Airbus Defence and Space Military Aircraft is scheduled to deliver the first of 22 A400M airlifters to the Royal Air Force in September. The delivery of aircraft MSN15 not only will mark the start of operations by a third country, but also represents the introduction of new capabilities as an important step along the type’s development roadmap. To get those capabilities into service has necessitated an intensive flight-trial campaign in the first part of this year.
By mid-June Airbus had delivered two A400Ms to the French air force and one to Turkey. Another four French aircraft and one Turkish are in the process of delivery or the final stages of test and assembly. This first batch of aircraft is cleared for a basic logistic mission (initial operational clearance) that allows the aircraft to perform the strategic airlift mission. French aircraft have already been involved in the French intervention in Mali last December, and have transported helicopters to French Guiana in South America.
With the first British aircraft, MSN15, comes an initial tactical operating capability (also known as SOC1), which allows paratroops to jump from either ramp or side doors, and permits the use of the RAS/Wedge aerial delivery system. The latter involves loads being delivered from a special frame that allows them to be carried on the rear loading-ramp and dropped through the upper door. With these clearances in place, the A400M can deliver both paratroops and support equipment in a single drop.
Other elements of the initial tactical capability include combat vehicle offloading and an initial clearance for operations from unpaved runways. There are also some systems improvements, and the aircraft have a tactical communications management system. While the RAF is the first to get new-build aircraft in this configuration, the initial batch of French aircraft is also likely to be brought up to this standard at an early stage.
In order to clear the aircraft for initial tactical capability the Airbus flight-test team has been extremely busy, particularly with air-drop tests. Paratroop test campaigns were conducted in January at Zaragoza, Spain, and in April at Fonsorbes, France, and later in Turkey. Further trials leading up to final qualification with a stick of 58 paratroops are due to be completed before the end of next month.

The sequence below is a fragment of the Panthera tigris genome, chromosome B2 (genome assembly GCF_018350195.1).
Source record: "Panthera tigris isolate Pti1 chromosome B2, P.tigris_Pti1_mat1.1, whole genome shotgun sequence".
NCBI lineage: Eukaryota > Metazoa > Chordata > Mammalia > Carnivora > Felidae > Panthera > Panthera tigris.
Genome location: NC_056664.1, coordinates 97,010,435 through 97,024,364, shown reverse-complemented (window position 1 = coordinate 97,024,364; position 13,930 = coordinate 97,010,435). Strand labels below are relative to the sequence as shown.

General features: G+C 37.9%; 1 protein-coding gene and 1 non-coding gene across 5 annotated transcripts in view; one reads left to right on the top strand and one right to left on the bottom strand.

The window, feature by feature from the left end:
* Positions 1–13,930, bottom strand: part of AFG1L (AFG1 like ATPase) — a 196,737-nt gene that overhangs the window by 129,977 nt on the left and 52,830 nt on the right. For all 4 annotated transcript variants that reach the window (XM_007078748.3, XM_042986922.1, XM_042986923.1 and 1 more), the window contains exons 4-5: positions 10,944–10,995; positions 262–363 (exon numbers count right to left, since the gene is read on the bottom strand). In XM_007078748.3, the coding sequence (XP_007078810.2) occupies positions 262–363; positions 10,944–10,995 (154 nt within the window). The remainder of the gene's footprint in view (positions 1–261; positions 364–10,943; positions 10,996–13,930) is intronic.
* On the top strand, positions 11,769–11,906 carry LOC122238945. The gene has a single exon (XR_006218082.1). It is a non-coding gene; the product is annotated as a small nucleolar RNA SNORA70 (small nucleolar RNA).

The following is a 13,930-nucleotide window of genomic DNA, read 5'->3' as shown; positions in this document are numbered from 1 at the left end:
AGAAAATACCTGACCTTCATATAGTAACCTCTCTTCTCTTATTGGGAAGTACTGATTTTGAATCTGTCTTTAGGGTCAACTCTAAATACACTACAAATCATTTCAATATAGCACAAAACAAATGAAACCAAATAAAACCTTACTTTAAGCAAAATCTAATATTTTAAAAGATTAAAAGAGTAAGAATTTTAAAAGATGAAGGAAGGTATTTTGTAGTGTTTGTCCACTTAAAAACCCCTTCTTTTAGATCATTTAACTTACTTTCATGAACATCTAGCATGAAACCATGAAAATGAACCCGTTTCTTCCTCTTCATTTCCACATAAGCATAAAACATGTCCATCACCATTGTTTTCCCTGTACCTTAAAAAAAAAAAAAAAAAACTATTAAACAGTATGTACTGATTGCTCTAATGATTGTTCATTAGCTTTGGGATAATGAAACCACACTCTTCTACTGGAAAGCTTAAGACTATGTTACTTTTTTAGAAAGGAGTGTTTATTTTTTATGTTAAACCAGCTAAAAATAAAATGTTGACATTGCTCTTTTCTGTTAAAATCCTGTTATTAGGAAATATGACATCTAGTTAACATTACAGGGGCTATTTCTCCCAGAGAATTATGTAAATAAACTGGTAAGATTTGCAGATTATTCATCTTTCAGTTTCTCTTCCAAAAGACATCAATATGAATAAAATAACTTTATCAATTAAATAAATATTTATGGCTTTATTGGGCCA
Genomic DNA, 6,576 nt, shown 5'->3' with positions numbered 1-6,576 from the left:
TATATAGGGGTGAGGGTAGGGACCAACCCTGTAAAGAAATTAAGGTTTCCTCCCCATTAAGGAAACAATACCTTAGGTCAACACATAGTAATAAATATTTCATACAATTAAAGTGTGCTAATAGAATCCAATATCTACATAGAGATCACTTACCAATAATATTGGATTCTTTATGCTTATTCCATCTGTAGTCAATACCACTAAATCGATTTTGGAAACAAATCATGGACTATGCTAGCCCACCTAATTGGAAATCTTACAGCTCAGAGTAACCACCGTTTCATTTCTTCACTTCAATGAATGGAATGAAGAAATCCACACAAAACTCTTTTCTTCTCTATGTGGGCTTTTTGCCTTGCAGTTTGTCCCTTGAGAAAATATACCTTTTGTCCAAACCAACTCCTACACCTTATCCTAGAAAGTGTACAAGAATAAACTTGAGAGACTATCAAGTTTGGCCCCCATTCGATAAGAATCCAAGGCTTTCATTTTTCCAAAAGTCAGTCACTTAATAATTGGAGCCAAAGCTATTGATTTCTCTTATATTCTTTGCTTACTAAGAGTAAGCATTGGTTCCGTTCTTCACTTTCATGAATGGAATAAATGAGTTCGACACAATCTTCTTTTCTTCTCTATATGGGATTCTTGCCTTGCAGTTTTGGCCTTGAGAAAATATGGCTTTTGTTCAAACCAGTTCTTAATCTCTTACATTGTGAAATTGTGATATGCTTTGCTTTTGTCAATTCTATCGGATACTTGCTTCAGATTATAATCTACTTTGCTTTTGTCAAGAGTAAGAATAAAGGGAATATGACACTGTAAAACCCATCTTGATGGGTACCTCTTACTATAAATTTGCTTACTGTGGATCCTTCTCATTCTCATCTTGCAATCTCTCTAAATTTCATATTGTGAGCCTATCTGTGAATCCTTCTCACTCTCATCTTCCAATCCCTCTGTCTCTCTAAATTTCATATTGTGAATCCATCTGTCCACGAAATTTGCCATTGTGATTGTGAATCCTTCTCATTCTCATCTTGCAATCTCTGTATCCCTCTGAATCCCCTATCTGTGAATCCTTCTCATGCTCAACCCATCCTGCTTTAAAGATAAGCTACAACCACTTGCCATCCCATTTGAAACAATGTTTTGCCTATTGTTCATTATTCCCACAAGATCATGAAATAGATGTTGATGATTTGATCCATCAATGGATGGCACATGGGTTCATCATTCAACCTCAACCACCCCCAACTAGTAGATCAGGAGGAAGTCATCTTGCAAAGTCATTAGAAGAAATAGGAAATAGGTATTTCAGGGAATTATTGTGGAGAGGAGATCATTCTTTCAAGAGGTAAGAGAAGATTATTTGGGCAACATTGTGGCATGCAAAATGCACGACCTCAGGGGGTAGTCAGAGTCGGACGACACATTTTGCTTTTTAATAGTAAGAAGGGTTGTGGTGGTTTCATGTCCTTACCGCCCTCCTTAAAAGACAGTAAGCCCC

RAS/Wedge tests were undertaken in February and March at Fonsorbes, clearing the A400M to deliver up to 4 metric tons from the rear ramp using this method. In May a series of air drops was conducted of up to 12 bundles delivered from the paratroop doors to extend the aircraft’s capabilities yet further.
Other elements of the requirement were cleared last year, including operations from unpaved runways down to a rating of CBR11, performed at Ablitas in Spain, and combat vehicle offloading that was undertaken at Boscombe Down in the UK. The aircraft was also cleared for the use of night-vision goggles and the enhanced-vision system in both low-level and formation flight.
RAF air and ground crew are already preparing for the arrival of the A400M, with pilots currently in training at the Sevilla-based international training center. In May the UK national training center at Brize Norton was officially opened, although the newly built building was available for use as of March. Designed, built and operated by a joint venture between Airbus and Thales, the UK NTC is scheduled to begin ab initio courses for aircrew from next April.